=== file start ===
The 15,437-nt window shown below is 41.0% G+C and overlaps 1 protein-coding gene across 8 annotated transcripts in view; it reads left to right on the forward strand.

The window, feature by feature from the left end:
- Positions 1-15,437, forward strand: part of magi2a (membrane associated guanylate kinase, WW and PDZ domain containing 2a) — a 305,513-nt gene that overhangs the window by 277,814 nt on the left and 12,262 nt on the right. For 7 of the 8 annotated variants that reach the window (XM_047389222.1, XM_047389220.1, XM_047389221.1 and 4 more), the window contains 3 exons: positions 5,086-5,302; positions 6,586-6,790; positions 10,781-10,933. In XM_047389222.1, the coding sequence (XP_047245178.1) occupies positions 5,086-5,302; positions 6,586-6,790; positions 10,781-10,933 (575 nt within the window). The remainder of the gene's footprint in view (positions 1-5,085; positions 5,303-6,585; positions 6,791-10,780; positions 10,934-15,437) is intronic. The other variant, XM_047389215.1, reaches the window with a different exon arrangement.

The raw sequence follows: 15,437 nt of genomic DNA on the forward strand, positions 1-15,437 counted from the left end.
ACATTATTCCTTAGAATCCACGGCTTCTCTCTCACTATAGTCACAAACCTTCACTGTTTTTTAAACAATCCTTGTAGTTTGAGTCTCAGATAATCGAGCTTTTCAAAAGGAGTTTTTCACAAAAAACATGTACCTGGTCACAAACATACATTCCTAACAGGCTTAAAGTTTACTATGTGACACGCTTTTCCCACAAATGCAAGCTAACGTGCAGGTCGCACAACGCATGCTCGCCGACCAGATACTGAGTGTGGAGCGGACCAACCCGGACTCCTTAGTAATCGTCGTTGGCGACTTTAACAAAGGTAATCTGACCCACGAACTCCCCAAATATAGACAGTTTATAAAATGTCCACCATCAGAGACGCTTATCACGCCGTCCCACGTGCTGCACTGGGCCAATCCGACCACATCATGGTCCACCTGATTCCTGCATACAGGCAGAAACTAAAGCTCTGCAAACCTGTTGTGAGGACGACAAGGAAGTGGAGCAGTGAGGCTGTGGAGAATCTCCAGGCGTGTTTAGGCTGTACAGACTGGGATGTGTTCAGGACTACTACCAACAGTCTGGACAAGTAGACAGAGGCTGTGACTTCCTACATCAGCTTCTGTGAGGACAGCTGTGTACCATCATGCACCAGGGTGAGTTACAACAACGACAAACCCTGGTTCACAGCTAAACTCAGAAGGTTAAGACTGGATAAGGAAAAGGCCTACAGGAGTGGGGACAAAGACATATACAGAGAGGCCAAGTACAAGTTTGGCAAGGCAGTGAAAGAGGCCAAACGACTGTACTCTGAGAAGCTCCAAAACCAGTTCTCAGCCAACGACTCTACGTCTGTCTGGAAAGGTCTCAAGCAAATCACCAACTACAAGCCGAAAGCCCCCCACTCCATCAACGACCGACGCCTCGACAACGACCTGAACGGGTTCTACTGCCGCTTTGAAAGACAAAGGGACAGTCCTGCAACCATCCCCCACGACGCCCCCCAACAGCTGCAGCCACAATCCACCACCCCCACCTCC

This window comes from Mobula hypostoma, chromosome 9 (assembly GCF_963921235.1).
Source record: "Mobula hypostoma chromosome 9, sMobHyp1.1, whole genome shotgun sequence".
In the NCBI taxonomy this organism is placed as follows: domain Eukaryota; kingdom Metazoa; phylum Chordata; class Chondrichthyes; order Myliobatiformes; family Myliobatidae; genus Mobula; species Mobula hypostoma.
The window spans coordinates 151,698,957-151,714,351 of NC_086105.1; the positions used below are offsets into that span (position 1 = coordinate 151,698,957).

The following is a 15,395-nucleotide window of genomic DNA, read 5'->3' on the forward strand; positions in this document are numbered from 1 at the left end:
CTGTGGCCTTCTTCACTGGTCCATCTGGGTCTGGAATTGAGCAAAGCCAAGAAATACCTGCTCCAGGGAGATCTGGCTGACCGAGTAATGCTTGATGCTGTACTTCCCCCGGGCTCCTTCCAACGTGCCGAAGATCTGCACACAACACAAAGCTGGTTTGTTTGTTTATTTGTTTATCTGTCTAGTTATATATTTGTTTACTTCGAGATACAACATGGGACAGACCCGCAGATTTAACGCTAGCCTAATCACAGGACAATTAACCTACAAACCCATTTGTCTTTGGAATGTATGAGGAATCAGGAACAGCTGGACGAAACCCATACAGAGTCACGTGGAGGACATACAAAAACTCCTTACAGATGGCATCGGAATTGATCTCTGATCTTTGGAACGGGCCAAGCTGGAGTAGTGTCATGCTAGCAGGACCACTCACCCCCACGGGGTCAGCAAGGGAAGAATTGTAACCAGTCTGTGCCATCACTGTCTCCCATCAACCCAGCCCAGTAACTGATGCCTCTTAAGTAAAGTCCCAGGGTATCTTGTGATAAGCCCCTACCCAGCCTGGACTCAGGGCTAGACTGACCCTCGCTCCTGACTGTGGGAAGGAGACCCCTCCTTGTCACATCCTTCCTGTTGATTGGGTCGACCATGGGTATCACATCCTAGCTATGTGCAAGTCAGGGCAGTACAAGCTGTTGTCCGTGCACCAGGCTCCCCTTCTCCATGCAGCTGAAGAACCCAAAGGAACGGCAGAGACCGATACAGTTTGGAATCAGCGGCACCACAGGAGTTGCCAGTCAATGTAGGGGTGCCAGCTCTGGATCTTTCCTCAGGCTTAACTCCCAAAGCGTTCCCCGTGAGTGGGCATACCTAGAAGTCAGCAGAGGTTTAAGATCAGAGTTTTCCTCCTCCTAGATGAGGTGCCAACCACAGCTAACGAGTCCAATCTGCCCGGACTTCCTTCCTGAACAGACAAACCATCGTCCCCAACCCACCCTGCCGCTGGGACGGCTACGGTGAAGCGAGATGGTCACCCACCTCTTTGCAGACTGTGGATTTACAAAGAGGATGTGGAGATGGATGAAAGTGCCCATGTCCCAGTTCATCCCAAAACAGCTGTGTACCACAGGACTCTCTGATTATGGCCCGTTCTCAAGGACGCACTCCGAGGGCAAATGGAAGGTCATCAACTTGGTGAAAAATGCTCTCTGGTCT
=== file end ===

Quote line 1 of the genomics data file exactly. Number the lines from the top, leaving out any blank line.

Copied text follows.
The 15,437-nt window shown below is 41.0% G+C and overlaps 1 protein-coding gene across 8 annotated transcripts in view; it reads left to right on the forward strand.